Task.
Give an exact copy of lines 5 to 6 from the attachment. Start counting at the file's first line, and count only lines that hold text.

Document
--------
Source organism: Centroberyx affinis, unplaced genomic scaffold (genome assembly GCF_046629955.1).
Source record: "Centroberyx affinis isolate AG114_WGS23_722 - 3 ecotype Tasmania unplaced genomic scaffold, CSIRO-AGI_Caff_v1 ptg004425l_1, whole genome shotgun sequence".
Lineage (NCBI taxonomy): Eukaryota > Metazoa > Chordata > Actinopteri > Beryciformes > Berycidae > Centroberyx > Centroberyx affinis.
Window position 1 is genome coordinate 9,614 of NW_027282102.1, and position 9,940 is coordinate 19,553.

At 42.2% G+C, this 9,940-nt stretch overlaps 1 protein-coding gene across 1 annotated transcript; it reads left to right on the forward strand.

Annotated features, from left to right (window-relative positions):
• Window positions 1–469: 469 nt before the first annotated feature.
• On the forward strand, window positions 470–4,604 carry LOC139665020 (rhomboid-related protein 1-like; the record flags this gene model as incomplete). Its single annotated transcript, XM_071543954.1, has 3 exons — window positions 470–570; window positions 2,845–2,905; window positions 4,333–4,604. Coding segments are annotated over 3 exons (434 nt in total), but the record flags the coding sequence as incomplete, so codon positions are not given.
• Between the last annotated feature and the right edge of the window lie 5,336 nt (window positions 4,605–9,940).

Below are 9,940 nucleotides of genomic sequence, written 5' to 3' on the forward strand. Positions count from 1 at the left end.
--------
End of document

At 42.2% G+C, this 9,940-nt stretch overlaps 1 protein-coding gene across 1 annotated transcript; it reads left to right on the forward strand.

Annotated features, from left to right (window-relative positions):